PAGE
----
In 1978, Robert Wilson and Arno Penzias would be awarded the Nobel Prize for physics. What had they discovered? In a nutshell, they discovered evidence for the beginning of the universe. These two men were working for Bell Labs attempting to measure “high latitude radiation from the Milky Way.” They were using the world’s most sensitive radio receiving device designed to pick up extremely low temperature radiation. In order to detect the extremely low temperature radiation they were looking for (the Milky Way radiation) they needed to get rid of any other “background noise” that would interfere. After accounting for and removing the other “noise,” they found that there was radiation they were picking up from beyond the Milky Way. Up until that time, many scientists believed in a “steady-state” theory of the universe that basically said that the universe was eternal. Many people had problems with this theory and other ideas were formulated. A few concepts that are out there include the Eternal Inflation/Multiverse Theory, the Oscillating Universe Theory, and other ideas that include things reminiscent of the movie the Matrix. Some of the theories seem pretty fantastic. It seems that many of them want to avoid the implications of a beginning, which the evidence for the Big Bang seems to point to.
Before Penzias’ and Wilson’s discovery of the background radiation, many scientists had put forth an idea of a Big Bang. These scientists believed that the universe exploded into existence from nothing. “Creatio ex nihilo,” is the Latin phrase used by scientists meaning creation out of nothing. A couple of these early Big Bang Theorists, Ralph Alpher and Robert Herman actually predicted that there would be a low level background radiation from the initial explosion…a sort of after-glow of creation. In 1948 they predicted that this background radiation would have a temperature of 5 degrees Kelvin. When Penzias and Wilson discovered the radiation, they found that Alpher and Herman were really close, as the actual temperature was 3 degrees Kelvin.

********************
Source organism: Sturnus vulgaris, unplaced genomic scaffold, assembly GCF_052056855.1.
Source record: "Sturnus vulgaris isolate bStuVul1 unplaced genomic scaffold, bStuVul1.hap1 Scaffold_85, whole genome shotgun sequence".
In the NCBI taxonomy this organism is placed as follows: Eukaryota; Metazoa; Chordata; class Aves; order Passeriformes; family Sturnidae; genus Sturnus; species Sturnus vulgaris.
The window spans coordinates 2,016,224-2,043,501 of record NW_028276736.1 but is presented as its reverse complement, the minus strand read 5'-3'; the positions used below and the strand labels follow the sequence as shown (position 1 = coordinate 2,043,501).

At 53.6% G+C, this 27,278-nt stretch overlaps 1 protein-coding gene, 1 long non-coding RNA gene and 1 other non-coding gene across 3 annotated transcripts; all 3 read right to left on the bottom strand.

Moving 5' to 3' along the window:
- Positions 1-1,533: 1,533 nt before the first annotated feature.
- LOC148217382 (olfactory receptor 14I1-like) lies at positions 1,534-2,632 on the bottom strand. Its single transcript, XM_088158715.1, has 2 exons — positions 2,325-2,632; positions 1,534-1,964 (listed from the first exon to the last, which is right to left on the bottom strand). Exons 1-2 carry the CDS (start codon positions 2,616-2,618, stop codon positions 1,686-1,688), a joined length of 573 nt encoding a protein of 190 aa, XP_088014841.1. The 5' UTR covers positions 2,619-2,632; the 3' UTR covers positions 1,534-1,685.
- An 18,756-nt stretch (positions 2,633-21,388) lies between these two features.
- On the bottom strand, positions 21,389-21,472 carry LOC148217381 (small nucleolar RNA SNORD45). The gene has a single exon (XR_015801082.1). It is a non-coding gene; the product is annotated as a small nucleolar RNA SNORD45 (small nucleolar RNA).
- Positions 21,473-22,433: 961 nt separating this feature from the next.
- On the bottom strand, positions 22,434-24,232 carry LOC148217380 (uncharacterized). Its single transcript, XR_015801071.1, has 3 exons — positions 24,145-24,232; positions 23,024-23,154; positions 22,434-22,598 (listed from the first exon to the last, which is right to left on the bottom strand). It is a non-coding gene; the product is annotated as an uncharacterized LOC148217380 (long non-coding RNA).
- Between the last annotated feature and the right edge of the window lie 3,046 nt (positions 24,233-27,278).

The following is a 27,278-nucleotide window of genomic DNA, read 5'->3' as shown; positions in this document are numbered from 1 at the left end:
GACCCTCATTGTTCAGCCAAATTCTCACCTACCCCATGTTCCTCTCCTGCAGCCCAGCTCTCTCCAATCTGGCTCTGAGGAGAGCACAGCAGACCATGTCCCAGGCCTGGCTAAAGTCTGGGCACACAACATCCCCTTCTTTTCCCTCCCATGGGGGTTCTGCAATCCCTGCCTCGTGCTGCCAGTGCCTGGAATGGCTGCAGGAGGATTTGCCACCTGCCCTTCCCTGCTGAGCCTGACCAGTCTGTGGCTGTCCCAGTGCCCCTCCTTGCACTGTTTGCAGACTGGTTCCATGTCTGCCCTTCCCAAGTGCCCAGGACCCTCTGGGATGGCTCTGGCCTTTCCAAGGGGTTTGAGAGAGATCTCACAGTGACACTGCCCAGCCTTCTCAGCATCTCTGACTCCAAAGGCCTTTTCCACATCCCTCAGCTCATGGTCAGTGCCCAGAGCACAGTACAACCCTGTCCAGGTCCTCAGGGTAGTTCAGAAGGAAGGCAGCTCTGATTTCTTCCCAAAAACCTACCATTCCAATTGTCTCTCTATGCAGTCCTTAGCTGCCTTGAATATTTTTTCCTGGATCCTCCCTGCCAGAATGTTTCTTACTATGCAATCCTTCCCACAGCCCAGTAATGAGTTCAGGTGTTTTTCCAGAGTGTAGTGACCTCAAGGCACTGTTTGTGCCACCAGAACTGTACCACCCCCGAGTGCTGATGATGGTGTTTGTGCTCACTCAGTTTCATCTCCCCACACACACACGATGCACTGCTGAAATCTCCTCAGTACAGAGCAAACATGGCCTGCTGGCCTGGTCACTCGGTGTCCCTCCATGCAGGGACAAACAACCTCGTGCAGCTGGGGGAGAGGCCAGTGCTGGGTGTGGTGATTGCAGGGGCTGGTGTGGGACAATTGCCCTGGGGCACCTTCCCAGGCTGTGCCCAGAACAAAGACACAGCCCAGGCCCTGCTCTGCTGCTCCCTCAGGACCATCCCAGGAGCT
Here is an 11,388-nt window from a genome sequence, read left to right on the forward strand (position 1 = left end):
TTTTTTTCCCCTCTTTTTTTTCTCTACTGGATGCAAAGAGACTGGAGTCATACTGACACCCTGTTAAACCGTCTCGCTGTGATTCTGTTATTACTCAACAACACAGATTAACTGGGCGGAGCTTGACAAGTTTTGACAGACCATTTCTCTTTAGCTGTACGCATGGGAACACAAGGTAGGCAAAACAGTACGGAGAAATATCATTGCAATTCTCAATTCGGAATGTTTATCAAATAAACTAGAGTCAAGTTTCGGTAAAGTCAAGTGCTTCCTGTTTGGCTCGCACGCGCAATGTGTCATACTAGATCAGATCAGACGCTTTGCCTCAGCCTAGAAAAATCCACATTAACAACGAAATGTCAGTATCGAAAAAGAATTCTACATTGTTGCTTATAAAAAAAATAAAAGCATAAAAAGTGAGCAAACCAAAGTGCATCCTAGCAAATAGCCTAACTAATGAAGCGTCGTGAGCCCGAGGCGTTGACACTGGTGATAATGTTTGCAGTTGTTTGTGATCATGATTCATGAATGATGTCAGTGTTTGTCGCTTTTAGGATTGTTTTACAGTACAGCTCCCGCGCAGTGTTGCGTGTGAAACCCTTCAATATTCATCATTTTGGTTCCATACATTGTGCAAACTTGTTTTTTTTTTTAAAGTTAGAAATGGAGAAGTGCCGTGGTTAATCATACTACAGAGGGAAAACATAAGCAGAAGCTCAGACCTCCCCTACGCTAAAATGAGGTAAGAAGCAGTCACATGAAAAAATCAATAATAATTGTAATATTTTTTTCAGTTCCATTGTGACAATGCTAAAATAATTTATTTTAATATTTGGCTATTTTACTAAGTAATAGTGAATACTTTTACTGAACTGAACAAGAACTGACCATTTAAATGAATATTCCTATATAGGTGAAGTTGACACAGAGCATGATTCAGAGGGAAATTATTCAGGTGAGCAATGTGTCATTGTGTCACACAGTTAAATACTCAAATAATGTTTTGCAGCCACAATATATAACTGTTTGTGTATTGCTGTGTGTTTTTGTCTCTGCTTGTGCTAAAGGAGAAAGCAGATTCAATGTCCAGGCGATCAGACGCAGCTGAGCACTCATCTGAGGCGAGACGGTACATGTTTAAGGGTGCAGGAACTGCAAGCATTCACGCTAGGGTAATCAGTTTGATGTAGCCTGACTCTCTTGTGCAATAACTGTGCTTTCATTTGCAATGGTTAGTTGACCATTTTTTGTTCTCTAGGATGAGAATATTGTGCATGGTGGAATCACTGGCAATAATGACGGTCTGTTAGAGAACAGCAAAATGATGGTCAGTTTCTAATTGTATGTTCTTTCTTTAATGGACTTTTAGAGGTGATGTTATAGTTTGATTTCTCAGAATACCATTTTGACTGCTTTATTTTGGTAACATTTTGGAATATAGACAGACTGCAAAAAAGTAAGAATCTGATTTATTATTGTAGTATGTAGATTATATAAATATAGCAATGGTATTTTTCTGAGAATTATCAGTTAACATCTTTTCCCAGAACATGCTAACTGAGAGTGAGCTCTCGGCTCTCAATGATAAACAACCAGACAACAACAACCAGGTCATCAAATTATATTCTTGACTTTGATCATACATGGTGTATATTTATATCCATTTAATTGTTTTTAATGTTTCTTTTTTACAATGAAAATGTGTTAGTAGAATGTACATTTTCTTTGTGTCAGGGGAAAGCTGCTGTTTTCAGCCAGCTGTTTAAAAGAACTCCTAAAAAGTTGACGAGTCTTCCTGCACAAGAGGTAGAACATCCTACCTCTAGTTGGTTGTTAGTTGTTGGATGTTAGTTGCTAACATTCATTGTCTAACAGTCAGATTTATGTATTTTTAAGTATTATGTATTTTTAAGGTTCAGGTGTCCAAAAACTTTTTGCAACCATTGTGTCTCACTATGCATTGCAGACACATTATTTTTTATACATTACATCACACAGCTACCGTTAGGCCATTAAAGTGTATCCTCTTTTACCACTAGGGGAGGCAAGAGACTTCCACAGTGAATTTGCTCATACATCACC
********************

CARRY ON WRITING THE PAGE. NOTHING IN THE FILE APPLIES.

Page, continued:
I sometimes enjoy reading modern scientists’ thoughts on origins, space, time, life, etc. I’ve enjoyed reading some of Stephen Hawking’s writings such as A Brief History of Time. I consider any and every idea based on whether it is logically coherent, consistent and whether it jibes with what I know of science. I’m not as concerned with the certifications or titles of the person sharing the idea as I am the validity of his/her arguments. That being said, I recognize that I am a person with presuppositions and biases. I am not alone in this. Everyone has them. Including the scientists. What I have found in listening to many ideas regarding the beginning of the universe, is that that at some point the theorist begins to use language that sounds more meta-physical than physical. There are often attributes of the universe described using deistic qualities or, nonsensical descriptions of time before time began.